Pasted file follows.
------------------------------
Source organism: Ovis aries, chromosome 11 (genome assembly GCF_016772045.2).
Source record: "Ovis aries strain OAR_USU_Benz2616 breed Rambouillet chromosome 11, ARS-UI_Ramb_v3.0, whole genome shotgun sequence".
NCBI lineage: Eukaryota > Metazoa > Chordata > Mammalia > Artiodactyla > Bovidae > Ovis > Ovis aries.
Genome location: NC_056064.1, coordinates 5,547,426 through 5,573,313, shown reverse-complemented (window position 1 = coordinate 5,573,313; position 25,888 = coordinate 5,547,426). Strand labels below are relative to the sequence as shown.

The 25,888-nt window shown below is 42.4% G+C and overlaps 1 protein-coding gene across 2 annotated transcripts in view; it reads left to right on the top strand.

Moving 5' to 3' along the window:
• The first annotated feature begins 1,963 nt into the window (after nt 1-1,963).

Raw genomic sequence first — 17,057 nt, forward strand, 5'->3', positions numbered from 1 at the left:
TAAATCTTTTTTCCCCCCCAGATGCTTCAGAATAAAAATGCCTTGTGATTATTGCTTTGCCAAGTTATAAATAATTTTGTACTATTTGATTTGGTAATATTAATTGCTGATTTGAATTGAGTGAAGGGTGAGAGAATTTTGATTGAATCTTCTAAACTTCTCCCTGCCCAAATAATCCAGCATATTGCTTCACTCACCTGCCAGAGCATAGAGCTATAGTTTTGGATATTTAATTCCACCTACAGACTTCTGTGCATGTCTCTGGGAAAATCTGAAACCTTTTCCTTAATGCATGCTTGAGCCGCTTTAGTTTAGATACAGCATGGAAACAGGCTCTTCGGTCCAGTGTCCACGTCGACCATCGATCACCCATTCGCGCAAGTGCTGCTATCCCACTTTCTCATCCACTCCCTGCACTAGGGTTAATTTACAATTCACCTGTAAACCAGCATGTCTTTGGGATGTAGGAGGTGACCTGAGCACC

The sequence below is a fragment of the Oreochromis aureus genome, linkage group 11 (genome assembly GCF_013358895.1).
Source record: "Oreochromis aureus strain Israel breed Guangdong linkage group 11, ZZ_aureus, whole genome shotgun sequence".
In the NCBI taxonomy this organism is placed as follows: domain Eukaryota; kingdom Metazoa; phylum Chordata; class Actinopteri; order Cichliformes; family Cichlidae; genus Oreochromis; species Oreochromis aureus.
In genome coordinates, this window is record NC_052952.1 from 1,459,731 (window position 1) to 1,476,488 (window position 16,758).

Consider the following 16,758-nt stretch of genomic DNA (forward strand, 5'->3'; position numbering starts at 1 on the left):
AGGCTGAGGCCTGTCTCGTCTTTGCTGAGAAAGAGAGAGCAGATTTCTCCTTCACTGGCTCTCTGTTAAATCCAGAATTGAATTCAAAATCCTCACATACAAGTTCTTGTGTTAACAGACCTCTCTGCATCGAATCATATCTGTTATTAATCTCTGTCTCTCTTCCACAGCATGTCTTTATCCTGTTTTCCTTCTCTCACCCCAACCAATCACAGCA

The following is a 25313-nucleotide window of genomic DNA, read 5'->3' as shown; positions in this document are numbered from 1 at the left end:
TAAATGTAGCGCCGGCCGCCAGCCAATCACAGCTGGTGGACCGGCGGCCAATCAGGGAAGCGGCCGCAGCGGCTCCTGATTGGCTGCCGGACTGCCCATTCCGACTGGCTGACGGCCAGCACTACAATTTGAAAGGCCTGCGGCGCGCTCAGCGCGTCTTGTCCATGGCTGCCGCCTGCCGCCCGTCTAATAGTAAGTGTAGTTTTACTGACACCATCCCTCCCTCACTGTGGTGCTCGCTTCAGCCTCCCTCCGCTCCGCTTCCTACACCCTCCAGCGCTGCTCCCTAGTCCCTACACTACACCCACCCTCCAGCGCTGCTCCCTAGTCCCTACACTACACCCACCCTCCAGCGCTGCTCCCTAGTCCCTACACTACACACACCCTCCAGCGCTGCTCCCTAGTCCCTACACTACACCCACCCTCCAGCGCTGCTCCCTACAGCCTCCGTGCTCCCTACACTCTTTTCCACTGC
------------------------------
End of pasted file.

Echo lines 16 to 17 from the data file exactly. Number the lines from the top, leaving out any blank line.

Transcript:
The following is a 25313-nucleotide window of genomic DNA, read 5'->3' as shown; positions in this document are numbered from 1 at the left end:
TAAATGTAGCGCCGGCCGCCAGCCAATCACAGCTGGTGGACCGGCGGCCAATCAGGGAAGCGGCCGCAGCGGCTCCTGATTGGCTGCCGGACTGCCCATTCCGACTGGCTGACGGCCAGCACTACAATTTGAAAGGCCTGCGGCGCGCTCAGCGCGTCTTGTCCATGGCTGCCGCCTGCCGCCCGTCTAATAGTAAGTGTAGTTTTACTGACACCATCCCTCCCTCACTGTGGTGCTCGCTTCAGCCTCCCTCCGCTCCGCTTCCTACACCCTCCAGCGCTGCTCCCTAGTCCCTACACTACACCCACCCTCCAGCGCTGCTCCCTAGTCCCTACACTACACCCACCCTCCAGCGCTGCTCCCTAGTCCCTACACTACACACACCCTCCAGCGCTGCTCCCTAGTCCCTACACTACACCCACCCTCCAGCGCTGCTCCCTACAGCCTCCGTGCTCCCTACACTCTTTTCCACTGC